The next thing I would really recommend is that you need to find somebody to talk to about this. One thing that I think that really needs to exist in hospitals are debriefings after death. Because what happens is I think we bury the feelings because there’s not real way to express how we feel. It can be hard too because as nurses we do want to be strong, and so it can be hard to say, “This one really affected me.” I think what really can be helpful is if you have a spouse, a loved one, a partner, a friend, a parent, whatever it is. If you have somebody that you can reach out to in these shifts and these experiences that are really hard. Somebody that you can reach out to and talk to.

For me, I always had my wife. She works ICU as well, and so I was able to share with her some of the really hard experiences. When there were shifts that I just didn’t know if I was going to make it through I had her to that I could talk to. I know everybody doesn’t have that person. If you don’t have that person have a journal. Even just talk it out, and record it, or anything that you can do to get the feelings off your chest because what I see happens with some nurses is they develop bad habits trying to deal with all the difficulty of the job. Some bad habits might eating poorly, or sleeping poorly, or alcohol. Find healthy habits. The biggest thing that you can do is find someone that you can talk to.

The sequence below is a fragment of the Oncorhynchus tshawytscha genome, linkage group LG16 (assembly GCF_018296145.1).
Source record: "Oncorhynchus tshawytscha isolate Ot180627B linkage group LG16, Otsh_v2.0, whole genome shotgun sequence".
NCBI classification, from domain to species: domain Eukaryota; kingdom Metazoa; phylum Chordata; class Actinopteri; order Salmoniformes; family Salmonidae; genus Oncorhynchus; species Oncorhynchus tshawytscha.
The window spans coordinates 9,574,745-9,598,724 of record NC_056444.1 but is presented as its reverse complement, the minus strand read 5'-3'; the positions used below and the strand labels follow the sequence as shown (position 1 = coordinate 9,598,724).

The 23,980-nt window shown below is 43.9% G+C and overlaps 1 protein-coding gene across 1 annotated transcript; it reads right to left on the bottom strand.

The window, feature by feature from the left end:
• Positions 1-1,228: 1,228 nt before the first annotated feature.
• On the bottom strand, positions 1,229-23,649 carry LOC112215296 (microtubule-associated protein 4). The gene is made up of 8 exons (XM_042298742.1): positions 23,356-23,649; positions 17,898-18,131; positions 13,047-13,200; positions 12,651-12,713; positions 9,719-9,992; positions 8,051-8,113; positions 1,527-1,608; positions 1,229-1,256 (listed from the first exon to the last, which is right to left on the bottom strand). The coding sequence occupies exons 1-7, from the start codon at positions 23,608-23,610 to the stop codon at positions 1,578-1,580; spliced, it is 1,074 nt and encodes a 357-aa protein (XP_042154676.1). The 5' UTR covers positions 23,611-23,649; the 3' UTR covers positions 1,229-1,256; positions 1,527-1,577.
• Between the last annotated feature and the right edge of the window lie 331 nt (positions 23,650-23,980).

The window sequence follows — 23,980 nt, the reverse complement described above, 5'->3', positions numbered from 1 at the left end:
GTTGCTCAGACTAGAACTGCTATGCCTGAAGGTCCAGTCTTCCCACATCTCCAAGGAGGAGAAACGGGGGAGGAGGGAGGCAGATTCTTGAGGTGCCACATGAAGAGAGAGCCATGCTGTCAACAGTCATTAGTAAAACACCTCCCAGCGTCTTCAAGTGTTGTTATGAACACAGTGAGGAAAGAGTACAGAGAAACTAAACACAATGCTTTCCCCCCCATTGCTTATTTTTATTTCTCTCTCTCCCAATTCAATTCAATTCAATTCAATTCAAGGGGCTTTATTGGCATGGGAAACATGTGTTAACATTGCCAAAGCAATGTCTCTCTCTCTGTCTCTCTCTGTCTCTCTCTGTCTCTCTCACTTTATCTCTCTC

I remember there was one patient that I had that just really affected me. He had children my age. He was about almost exactly my age by just a couple weeks. He had a little daughter that was 1-year-old, and my daughter was 1-year-old at the time. He came in, and he passed away of a very unknown condition, and just died very quickly. That one really, really touched me. Really, really affected me. I took care of him and the family for three days straight on my full three day shift there. It was a patient that I hugged everyone in the family. I became friends with a lot of family on Facebook. I did my best to really show them that I cared because I was truly, deeply affected by them, and I let them know that.

I said, “Some patients just stick with you forever.” This was a patient that really did stick with me forever. As the shift ended after he passed away, instead of going home that morning I went to my parents’ house. I sat down with my parents and I just told them that I loved them. I told them how precious life really is, and that’s what I really want you to take away from this podcast, and from experience you have with this is that as nurses … I don’t think that dealing with death is necessarily a positive thing. It’s a burden of the job, but you can take positive things out of it. We can live life a little bit sweeter. We can be a little bit happier in life because we get to see how precious it really is.

That morning, as I was driving home it didn’t matter to me if I was being tailgated or tailgating somebody. It didn’t matter to me. The little things in life, my student loans and things like that, I wasn’t worrying about those things. What I was thinking about was my child, my kids, my wife, and my parents, and that’s exactly where I went immediately was just to tell my family that I loved them. We really get experiences in nursing. Those opportunities to see how fragile, how precious, how real life really is, and how quickly it can all be taken from us.